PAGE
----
6 Key Characteristics of “A” Players

Everyone wants to be Bruce Lee, but few want to put in the 10,000 (or more) hours of practice and preparation.  It is only when the bar is held high that we can consistently put in the practice and push our skills to the highest levels.

What makes for an ‘A’ Player?

Resilience

Resilience

The simplest possible definition is “somebody you would enthusiastically re-hire”.  Imagine you got to re-hire your team each morning.  Who would be the first people chosen?  These are your “A players”.

What attracts “A” Players?  Two things – other “A” Players and a meaningful challenge.

How do you create a culture of “A” Players?  There is only one path: Zero tolerance of mediocrity.  At the end of this post I describe this leadership attitude.

I was inspired to put this post together by an article on “Learning from the Catalysts at Goldman Sachs”.

I speak in depth about leading A players in the past post “Leading Teams: The 5 Styles of Managing People

The 6 Characteristics of ‘A’ Players

  1. Positive AttitudeResilient; life gives us all blows… some keep moving, some get knocked down.  A players keep moving.
  2. Adaptable – Open to Change, Flexible; what was right yesterday may be wrong today, what worked well yesterday may be ineffective today.
  3. Reliable – write things down, get things done, relentless follow through, do what needs to be done
  4. Big Picture – they know where they and their team are going, they have a personal sense of why they are doing the work that they are doing; building skills not just for today, but for where they want to be tomorrow.
  5. Connected and Influential – Plays well with others, listens actively, open to being influenced and capable of shaping the perspectives and attitudes of others.
  6. Always Learning – reading books, attending seminars, open to culture

 

How to run your talent program like FC Barcelona

At a conference at IESE Business School in 2011, Geoff Smart spoke to the audience about how to source, select and attract top talent to your organization.  He asked “has anyone ever hired someone who looked great on paper, only to find out weeks or months later that it was a terrible decision?”  Many hands were raised in the air.

Jim Collins, in his book Good to Great, says that the very first step of leaders who create massive success in their businesses is “get the right people on the bus”…  and the corollary…  get the wrong people off the bus.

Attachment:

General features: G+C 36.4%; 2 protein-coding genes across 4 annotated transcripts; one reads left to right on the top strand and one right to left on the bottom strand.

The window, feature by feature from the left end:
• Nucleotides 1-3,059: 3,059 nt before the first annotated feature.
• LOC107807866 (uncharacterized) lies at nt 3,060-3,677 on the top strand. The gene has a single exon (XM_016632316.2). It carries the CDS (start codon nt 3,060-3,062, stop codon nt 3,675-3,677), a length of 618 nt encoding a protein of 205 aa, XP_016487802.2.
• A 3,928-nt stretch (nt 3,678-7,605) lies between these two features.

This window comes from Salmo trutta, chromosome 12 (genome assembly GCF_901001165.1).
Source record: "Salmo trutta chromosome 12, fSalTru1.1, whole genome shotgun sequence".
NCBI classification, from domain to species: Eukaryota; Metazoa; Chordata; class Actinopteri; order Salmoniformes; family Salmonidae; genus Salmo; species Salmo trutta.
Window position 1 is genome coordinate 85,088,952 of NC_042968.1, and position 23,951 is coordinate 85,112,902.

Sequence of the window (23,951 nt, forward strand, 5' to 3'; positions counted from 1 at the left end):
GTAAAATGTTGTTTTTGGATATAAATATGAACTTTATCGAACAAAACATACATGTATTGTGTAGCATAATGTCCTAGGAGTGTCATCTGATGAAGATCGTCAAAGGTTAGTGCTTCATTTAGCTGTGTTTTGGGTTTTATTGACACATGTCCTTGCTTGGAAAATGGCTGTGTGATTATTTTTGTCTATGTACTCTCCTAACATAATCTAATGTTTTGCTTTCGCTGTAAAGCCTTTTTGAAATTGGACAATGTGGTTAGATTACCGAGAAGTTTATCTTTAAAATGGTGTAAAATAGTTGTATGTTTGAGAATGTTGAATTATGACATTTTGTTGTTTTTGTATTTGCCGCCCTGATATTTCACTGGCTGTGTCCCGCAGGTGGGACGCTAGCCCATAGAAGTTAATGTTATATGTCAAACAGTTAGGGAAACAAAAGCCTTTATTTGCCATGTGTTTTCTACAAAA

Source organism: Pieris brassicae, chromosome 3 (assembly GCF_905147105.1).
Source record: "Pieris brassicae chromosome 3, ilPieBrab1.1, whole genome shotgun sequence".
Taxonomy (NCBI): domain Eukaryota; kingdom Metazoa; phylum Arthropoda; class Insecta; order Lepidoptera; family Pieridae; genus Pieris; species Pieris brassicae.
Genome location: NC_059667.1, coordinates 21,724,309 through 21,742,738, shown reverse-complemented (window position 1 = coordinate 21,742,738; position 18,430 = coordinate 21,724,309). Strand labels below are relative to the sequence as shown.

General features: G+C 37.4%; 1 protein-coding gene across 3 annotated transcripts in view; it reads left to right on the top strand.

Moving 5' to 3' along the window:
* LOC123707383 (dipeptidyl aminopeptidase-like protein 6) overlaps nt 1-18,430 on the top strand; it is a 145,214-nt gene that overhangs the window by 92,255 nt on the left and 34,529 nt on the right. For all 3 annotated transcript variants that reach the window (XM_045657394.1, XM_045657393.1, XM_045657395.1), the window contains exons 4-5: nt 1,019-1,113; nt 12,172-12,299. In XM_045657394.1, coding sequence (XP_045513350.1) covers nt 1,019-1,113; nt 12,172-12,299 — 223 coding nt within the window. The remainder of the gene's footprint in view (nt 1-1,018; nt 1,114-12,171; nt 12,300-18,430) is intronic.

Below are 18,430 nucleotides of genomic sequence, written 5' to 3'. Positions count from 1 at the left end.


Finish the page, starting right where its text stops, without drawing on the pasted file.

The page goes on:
There are 4 parts to hiring well.

  1. Know clearly what you want the person to achieve. Go beyond vague descriptions of skills. eg. “Analytical Thought Process” develop further to “Distinguishes key facts from secondary factors; can follow a progressive thought process from idea to idea; makes sound observations.”
  2. Go to where the best people are. Where are the best people? They are not looking at job adverts.  They are not spending their weekend reading job websites.  They are passionate about their current role.  It is unlikely that those who are actively searching through non-personal channels are top performers.  The top performers are still doing well in their current jobs. How to find the best people? There is only one way: Network. If you want talent: ask who the best people are, get to industry events, meet people at conferences. Watch people in action, know them through their activity, read their books, their tweets, their Quora profiles, their blogs.
  3. Selecting the A players: focus on the past, not the future. Don’t ever ask “how would you solve the problem?”.  Ask “tell me about a time when you solved a similar problem?” Everyone can tell you a great story about what they would do.  The top performers are not smarter, don’t have better to-do list systems, better technology.  The differentiator is that they have found the way to overcome procrastination.  They actually do the things that they say they will do. Give them a present problem and ask them to solve it. See their creative thinking, not necessarily the solution. Look for performance, don’t ask for opinions.